Second, the Bishops in a unanimous vote expressed their common desire to find a way to live together in the Episcopal Church during these contentious times, and called upon the Archbishop of Canterbury to meet with our House of Bishops face to face – a request he has steadfastly refused as recently as the Primates Meeting in Tanzania, claiming his calendar is too full to meet with us this year. We have asked him to reconsider, believing that this is not too much to ask of the Archbishop of Canterbury, given the seriousness of the issues which face the Communion, and given his having NEVER met with us since assuming his office.
Third, we offered a message to the Church for study and education, outlining our attempts to meet, in good faith, the requests made of us by the larger Communion, and the consistent rebuffs we have received in response. We re-articulate our profound desire to remain a part of the Communion – a desire that is shared by us all. We go on to enumerate the reasons we cannot and will not participate in the proposed Pastoral Scheme. And finally, we state as clearly as we can, the nature of who we are as a Church and our belief that the Gospel of Jesus Christ calls us to a union in which ALL the children of God – including women and gay and lesbian people – are called to full participation in the life and ministry of our Church.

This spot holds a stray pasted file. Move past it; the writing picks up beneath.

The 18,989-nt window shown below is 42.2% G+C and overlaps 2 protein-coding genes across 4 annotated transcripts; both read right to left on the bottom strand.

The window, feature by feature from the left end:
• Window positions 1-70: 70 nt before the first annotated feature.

While we cannot know what the reaction will be to these statements throughout the Communion, we must be who we are – the Church struggling to live out faithfully the ministry God has given us in this place and time. Like many great reformers before us, “Here we must stand. We can do no other.”
I believe these actions are true to our polity and to our identity as a Church. No matter how the media might portray this as a “slap in the face” to the Communion/Primates, it was not! We calmly and thoughtfully have said “no” to this encroachment on our polity and authority as a Church. We have also pledged ourselves to meeting the pastoral needs of the minority within our Church who are upset by the directions we have taken and by the leadership we have elected. We will also take seriously the demands made of us by the Primates – in consultation with the lay and clerical leadership of this Church, as demanded by our polity. That is not a slap in the face, but rather a responsible and respectful response to the inappropriate demands made of us.
I think you would have been proud of us as your Bishops. The manner and tenor of our decision-making was kind, respectful and prayerful. This was not about politics, but about this part of the Body of Christ attempting to exercise its leadership in appropriate and lawful ways. It was about respecting ALL the orders of ministry in our Church. It was about protecting our Church from inappropriate encroachment on internal matters. It was in the best tradition of the Anglican Communion.